This color view shows all of Saturn with its vast rings extending far into space. The view is from above and the shadow of the planet is visible across the rings.

This view shows Saturn's northern hemisphere in 2016, as that part of the planet nears its northern hemisphere summer solstice in May 2017. Saturn's year is nearly 30 Earth years long, and during its long time there, Cassini has observed winter and spring in the north, and summer and fall in the south.

First discovered by Galileo in 1610, Saturn’s rings have long fascinated scientists. Ring formation and evolution offer tantalizing clues to planetary formation processes.

The first few million years after the formation of our solar system 4.57 billion years ago were tumultuous, with collisions between planetesimals being common. Astronomers previously assumed that Saturn’s rings came from this early period, which was supported by their orbits and predominantly water-ice compositions. However, understanding of orbital mechanics and particle collisions showed that the ring material should be constantly showering the planet, undermining the idea of ancient saturnian rings.

Are the saturnian rings a new feature or an artifact of the ancient solar system? The answer was unclear for many years.

Recently, Sascha Kempf from the University of Colorado Boulder and colleagues addressed this question using data from the Cassini mission, which orbited Saturn for 13 years. For the first time, the infall rate of ring material was directly measured, and the masses of infalling ring material were found to be inconsistent with the ancient ring origin hypothesis.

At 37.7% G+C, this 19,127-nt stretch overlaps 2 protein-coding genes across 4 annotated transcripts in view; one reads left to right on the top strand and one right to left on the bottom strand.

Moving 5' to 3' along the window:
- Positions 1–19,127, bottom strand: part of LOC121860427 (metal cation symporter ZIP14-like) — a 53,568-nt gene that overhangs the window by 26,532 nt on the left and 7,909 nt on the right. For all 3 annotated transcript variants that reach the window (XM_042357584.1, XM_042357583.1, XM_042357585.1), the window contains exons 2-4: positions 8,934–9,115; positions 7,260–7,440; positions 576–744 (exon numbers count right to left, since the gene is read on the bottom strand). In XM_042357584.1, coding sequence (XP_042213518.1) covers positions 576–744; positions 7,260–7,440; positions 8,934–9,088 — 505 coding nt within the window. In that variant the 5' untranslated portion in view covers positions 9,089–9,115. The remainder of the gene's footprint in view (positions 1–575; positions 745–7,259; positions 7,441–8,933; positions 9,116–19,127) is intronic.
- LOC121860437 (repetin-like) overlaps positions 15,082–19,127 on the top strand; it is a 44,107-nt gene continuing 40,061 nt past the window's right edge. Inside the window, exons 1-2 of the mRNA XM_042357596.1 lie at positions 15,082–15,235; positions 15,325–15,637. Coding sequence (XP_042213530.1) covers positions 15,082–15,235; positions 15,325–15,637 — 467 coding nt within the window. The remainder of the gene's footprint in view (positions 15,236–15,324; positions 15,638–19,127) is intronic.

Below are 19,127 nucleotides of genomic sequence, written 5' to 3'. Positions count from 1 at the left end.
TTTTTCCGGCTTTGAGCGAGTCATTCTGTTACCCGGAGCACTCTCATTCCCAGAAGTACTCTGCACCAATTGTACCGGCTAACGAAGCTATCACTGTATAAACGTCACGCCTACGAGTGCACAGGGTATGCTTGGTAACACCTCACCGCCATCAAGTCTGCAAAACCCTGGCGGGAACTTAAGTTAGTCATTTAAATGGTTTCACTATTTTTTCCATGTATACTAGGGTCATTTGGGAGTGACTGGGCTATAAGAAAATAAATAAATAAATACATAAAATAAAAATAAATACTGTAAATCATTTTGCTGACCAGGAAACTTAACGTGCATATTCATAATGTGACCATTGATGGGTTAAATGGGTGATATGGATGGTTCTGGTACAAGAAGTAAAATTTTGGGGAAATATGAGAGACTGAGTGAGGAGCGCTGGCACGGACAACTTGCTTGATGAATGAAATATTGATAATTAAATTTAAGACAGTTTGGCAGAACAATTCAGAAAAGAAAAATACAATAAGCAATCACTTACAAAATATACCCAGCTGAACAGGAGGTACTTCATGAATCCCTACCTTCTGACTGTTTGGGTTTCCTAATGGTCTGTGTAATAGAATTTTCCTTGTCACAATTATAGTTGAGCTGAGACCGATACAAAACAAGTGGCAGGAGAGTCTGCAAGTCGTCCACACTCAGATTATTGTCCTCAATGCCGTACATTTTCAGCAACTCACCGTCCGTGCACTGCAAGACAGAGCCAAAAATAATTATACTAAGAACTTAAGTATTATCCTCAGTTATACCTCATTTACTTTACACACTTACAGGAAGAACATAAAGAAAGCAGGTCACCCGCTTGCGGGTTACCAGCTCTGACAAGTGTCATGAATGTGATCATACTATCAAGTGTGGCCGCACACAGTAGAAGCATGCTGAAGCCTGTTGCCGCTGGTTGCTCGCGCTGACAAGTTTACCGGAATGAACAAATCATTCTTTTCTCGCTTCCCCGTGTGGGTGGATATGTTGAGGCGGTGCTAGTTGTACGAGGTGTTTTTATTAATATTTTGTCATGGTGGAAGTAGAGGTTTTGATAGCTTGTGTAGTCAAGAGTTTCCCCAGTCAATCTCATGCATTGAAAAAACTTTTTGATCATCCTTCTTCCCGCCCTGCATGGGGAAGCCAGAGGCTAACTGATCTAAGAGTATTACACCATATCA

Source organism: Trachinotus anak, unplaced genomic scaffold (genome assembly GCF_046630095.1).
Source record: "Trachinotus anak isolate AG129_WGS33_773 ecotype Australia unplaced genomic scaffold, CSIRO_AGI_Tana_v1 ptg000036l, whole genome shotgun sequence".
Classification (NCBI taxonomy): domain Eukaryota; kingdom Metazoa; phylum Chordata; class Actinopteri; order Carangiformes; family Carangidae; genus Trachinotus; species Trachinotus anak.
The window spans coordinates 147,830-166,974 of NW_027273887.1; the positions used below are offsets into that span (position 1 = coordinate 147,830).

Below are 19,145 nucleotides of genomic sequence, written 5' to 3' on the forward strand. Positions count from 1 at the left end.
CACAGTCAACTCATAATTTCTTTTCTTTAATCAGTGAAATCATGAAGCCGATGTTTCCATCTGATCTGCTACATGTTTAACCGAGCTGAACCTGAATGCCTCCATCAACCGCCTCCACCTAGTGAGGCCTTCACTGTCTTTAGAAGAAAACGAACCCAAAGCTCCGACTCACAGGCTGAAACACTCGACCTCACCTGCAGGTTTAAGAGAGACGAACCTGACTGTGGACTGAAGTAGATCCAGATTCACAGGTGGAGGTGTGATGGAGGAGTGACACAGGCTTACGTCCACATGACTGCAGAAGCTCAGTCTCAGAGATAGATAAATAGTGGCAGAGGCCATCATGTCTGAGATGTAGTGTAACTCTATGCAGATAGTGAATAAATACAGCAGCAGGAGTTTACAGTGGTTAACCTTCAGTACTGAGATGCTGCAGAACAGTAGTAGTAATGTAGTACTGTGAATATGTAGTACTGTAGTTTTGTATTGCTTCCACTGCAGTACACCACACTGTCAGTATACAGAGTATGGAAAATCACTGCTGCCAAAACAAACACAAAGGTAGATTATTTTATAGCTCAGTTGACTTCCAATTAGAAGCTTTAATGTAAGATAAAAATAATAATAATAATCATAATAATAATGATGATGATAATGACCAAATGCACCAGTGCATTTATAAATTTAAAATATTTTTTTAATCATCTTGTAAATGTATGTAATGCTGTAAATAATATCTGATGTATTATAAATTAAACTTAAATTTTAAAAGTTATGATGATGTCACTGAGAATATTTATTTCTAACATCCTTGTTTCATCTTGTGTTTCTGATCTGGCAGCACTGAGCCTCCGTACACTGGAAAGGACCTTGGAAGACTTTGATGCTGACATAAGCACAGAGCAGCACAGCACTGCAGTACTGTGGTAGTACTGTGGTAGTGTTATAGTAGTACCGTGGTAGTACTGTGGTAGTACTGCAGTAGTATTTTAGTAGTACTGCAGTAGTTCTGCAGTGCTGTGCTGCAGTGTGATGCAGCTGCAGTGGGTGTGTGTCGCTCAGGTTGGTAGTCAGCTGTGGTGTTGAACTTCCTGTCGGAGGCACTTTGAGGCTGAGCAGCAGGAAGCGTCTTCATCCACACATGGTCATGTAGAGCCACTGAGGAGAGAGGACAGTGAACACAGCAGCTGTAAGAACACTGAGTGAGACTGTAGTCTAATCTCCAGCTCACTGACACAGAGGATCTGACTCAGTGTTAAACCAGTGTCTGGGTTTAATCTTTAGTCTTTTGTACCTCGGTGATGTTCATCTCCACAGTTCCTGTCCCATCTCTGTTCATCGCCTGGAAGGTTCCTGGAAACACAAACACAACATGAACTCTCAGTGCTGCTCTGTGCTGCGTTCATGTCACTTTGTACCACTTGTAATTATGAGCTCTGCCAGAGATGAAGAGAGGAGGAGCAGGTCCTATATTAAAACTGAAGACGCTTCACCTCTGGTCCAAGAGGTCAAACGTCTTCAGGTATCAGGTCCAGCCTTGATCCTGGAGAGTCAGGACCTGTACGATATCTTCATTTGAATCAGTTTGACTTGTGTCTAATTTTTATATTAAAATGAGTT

The team using Cassini data made a further observation: Saturn’s rings are bright and shiny. In the solar system, there is a constant flux of cosmic dust (tiny silicate particles); over time, water-ice accumulates dust and darkens. The team found that the saturnian rings have little dust accumulation, indicating ages of at most 100-400 Myr.

The young ages for the saturnian rings present a dilemma. The mass contained in the rings is consistent with a Mimas-sized (200-kilometer-radius) body being ripped apart. The destruction of a satellite would have proved cataclysmic for the saturnian system, potentially disrupting the orbits of neighboring icy satellites and providing ample material to impact their surfaces, potentially altering their cratering records. The question of how Saturn developed its brilliant rings is still very much an engaging and open question.

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